Tag Archives: WPF

Binding WPF Style

This may be old news but it is exciting to me so I want to document it. Often times when working with the MVVM/Presentation Model Pattern you want to apply a style based on the state of your Model/Business Object. For example if a Business Object ‘IsNew’ you may want to apply a editable style to a TextBox control so the user can supply some data. Yet when the same Business Object ‘IsOld’ you may want disable a field preventing any data entry. My first thought was to use a converter to determine the style in a binding statement similar to this.

<TextBox Style={Binding Path=ViewModel.Customer, Converter={StaticResource StyleConverter}}/>

When data binding does its thing the Convert method will be passed the Customer Business Object. We can then inspect the Business Object to determine what style to apply to the TextBox. The rub however comes when we try to locate the style we want to apply. See code below.

        /// <summary>
        /// Converts a value.
        /// </summary>
        /// <param name="value">The value produced by the binding source.</param>
        /// <param name="targetType">The type of the binding target property.</param>
        /// <param name="parameter">The converter parameter to use.</param>
        /// <param name="culture">The culture to use in the converter.</param>
        /// <returns>
        /// A converted value. If the method returns null, the valid null value is used.
        /// </returns>
        public object Convert(object value, Type targetType, object parameter, System.Globalization.CultureInfo culture)
        {
            var customer = value as Customer;
            if(customer != null && customer.IsNew)
            {
                //Locate and return the EditableTextboxStyle
                //Wait!!!! How?!!?
                return null;
            }
            return null;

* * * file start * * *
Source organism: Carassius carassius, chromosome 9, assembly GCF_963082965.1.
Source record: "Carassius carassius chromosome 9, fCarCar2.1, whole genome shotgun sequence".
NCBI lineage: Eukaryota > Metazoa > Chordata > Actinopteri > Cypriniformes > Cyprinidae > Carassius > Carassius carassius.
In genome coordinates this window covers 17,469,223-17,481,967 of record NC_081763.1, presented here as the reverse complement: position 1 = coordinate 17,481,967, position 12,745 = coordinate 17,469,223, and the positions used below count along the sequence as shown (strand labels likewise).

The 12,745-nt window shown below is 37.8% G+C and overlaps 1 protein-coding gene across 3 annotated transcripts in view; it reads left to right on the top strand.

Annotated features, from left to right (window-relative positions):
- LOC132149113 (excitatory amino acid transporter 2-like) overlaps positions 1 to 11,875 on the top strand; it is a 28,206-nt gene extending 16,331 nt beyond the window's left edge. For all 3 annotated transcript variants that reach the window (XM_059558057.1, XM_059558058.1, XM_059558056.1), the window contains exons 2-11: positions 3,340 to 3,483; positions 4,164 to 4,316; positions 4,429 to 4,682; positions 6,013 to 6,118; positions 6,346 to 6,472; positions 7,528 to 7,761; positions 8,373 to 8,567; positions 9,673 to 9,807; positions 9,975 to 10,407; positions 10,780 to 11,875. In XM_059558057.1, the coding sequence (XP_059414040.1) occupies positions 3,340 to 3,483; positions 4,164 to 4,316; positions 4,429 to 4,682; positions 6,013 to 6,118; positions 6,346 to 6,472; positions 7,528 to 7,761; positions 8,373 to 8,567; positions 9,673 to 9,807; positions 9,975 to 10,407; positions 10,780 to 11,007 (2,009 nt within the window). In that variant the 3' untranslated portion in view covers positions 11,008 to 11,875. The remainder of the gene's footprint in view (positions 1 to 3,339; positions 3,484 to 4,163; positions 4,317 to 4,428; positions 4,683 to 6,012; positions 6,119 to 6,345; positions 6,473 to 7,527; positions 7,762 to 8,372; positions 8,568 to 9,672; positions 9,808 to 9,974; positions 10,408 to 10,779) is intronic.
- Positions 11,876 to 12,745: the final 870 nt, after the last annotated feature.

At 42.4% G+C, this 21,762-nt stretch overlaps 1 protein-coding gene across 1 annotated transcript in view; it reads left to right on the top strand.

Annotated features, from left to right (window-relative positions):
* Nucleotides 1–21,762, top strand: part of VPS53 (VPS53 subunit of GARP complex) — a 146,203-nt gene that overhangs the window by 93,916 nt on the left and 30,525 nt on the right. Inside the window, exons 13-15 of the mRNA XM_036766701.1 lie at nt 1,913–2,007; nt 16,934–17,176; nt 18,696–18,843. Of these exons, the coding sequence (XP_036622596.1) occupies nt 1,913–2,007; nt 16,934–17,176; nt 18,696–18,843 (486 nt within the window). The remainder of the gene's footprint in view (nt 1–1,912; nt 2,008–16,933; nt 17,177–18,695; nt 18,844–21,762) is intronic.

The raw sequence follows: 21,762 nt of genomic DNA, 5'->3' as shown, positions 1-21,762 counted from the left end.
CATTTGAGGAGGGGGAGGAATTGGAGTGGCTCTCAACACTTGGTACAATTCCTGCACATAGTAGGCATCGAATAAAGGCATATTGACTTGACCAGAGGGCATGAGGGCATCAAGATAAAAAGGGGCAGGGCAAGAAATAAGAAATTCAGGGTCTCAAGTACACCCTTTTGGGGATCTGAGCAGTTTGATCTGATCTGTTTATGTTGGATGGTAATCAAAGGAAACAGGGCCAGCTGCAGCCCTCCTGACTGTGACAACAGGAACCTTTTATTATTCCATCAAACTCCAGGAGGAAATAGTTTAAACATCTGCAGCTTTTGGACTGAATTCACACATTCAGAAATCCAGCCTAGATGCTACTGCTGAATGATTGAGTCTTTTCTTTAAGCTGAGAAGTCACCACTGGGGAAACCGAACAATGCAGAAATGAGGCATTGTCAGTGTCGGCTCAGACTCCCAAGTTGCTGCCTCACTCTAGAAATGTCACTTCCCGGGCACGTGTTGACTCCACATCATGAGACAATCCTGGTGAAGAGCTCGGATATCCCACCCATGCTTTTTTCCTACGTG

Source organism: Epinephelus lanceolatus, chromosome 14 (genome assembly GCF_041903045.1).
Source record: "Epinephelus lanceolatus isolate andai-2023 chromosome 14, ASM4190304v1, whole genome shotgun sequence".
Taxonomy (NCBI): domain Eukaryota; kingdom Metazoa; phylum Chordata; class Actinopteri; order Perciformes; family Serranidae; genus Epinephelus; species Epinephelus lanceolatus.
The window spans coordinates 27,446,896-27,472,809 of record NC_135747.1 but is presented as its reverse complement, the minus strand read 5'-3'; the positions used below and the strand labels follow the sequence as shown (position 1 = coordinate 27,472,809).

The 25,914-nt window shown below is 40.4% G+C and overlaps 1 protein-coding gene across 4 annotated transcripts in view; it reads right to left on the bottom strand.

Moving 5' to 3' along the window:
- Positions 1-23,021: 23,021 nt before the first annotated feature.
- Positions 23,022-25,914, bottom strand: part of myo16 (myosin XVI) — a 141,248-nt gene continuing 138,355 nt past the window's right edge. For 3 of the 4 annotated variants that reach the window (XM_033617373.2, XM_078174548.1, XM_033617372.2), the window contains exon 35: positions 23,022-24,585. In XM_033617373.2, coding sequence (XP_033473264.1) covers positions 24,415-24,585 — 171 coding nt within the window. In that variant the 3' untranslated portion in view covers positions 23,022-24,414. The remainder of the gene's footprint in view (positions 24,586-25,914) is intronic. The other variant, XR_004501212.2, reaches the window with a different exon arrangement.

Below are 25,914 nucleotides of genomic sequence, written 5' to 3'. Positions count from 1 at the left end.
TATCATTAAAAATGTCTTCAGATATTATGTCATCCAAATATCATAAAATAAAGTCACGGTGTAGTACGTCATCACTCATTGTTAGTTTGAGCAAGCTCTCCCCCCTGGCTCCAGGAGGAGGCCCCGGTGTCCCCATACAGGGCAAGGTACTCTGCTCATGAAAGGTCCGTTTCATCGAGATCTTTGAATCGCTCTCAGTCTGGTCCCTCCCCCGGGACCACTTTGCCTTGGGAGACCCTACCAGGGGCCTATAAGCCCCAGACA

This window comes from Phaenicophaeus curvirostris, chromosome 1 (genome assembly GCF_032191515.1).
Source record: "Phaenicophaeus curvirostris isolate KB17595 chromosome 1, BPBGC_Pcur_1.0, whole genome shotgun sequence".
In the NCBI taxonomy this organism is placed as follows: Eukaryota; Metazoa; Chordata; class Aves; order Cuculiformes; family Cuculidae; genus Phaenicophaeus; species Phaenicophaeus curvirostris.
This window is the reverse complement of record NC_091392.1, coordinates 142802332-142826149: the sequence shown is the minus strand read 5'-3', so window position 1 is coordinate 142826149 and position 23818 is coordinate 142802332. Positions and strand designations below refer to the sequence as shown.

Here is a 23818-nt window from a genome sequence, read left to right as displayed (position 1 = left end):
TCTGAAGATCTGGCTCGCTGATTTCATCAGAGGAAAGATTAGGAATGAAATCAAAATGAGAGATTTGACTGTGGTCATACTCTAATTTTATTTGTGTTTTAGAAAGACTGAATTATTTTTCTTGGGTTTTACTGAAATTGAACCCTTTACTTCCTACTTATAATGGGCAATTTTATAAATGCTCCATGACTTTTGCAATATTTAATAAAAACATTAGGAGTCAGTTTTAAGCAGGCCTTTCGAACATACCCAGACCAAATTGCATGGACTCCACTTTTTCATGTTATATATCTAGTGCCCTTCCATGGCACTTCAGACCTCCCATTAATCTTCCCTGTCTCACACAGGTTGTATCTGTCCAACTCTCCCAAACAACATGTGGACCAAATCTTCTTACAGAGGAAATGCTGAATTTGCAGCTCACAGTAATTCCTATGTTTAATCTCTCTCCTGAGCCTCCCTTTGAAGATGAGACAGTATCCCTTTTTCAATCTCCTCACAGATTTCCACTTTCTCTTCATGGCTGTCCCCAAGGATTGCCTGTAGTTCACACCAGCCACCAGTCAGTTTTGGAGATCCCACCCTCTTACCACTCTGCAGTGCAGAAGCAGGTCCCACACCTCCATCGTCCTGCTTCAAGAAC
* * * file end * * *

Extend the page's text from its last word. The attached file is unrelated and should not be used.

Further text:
}

The crux of the problem is that most often styles exist as resources of your UserControl/Window/Page. In order to resolve these resources the converter will need a reference to the FrameworkElement that contains said resources. So how about this?.

<TextBox Style={Binding Path=ViewModel.Customer, Converter={StaticResource StyleConverter}}, ConverterParameter={Binding Path=DataContext}/>

And the converter….

           /// <summary>
        /// Converts a value.
        /// </summary>
        /// <param name="value">The value produced by the binding source.</param>
        /// <param name="targetType">The type of the binding target property.</param>
        /// <param name="parameter">The converter parameter to use.</param>
        /// <param name="culture">The culture to use in the converter.</param>
        /// <returns>
        /// A converted value. If the method returns null, the valid null value is used.
        /// </returns>
        public object Convert(object value, Type targetType, object parameter, System.Globalization.CultureInfo culture)
        {
            var customer = (Customer)value;
            var viewModel = (ViewModel)parameter;
            var view = viewModel.View;
            var fe = (FrameworkElement)view;

            if (customer != null && customer.IsNew)
            {
                return fe.TryFindResource("EditableTextboxStyle");
            }

            return fe.TryFindResource("NonEditableTextboxStyle");
        }

Though this seems like it may work(not really) there is one major issue that we run into. The ConverterParameter property in the binding statement is a CLR property that is it is not a DependencyProperty and because of this fact it cannot be data bound!